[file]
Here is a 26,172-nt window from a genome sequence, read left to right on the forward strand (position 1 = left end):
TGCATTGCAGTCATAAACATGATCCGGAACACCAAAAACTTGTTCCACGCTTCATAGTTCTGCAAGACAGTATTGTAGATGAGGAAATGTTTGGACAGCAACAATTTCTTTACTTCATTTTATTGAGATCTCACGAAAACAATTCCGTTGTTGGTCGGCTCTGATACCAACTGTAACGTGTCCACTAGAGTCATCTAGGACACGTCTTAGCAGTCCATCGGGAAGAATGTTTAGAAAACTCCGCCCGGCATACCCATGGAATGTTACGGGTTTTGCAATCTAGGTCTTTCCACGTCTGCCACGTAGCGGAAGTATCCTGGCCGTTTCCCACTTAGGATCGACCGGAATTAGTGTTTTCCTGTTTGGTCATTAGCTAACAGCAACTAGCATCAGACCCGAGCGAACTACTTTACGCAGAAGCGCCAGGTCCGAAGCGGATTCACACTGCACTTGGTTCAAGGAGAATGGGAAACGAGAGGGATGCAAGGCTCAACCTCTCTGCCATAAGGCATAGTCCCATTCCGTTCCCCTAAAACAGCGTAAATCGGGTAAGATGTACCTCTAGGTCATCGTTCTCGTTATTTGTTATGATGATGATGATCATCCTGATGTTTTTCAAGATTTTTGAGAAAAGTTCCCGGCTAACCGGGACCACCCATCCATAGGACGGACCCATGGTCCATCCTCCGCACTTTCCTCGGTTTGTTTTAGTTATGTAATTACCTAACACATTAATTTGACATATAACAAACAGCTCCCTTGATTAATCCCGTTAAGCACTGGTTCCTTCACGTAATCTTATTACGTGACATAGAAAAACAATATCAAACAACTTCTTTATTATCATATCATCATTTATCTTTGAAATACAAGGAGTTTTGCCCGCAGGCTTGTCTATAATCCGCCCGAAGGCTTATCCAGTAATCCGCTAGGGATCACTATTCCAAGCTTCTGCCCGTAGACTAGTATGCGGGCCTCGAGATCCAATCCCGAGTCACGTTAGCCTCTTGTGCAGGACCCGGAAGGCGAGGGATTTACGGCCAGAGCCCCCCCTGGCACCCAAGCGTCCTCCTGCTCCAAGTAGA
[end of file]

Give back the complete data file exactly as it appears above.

Here is a 26,172-nt window from a genome sequence, read left to right on the forward strand (position 1 = left end):
TGCATTGCAGTCATAAACATGATCCGGAACACCAAAAACTTGTTCCACGCTTCATAGTTCTGCAAGACAGTATTGTAGATGAGGAAATGTTTGGACAGCAACAATTTCTTTACTTCATTTTATTGAGATCTCACGAAAACAATTCCGTTGTTGGTCGGCTCTGATACCAACTGTAACGTGTCCACTAGAGTCATCTAGGACACGTCTTAGCAGTCCATCGGGAAGAATGTTTAGAAAACTCCGCCCGGCATACCCATGGAATGTTACGGGTTTTGCAATCTAGGTCTTTCCACGTCTGCCACGTAGCGGAAGTATCCTGGCCGTTTCCCACTTAGGATCGACCGGAATTAGTGTTTTCCTGTTTGGTCATTAGCTAACAGCAACTAGCATCAGACCCGAGCGAACTACTTTACGCAGAAGCGCCAGGTCCGAAGCGGATTCACACTGCACTTGGTTCAAGGAGAATGGGAAACGAGAGGGATGCAAGGCTCAACCTCTCTGCCATAAGGCATAGTCCCATTCCGTTCCCCTAAAACAGCGTAAATCGGGTAAGATGTACCTCTAGGTCATCGTTCTCGTTATTTGTTATGATGATGATGATCATCCTGATGTTTTTCAAGATTTTTGAGAAAAGTTCCCGGCTAACCGGGACCACCCATCCATAGGACGGACCCATGGTCCATCCTCCGCACTTTCCTCGGTTTGTTTTAGTTATGTAATTACCTAACACATTAATTTGACATATAACAAACAGCTCCCTTGATTAATCCCGTTAAGCACTGGTTCCTTCACGTAATCTTATTACGTGACATAGAAAAACAATATCAAACAACTTCTTTATTATCATATCATCATTTATCTTTGAAATACAAGGAGTTTTGCCCGCAGGCTTGTCTATAATCCGCCCGAAGGCTTATCCAGTAATCCGCTAGGGATCACTATTCCAAGCTTCTGCCCGTAGACTAGTATGCGGGCCTCGAGATCCAATCCCGAGTCACGTTAGCCTCTTGTGCAGGACCCGGAAGGCGAGGGATTTACGGCCAGAGCCCCCCCTGGCACCCAAGCGTCCTCCTGCTCCAAGTAGA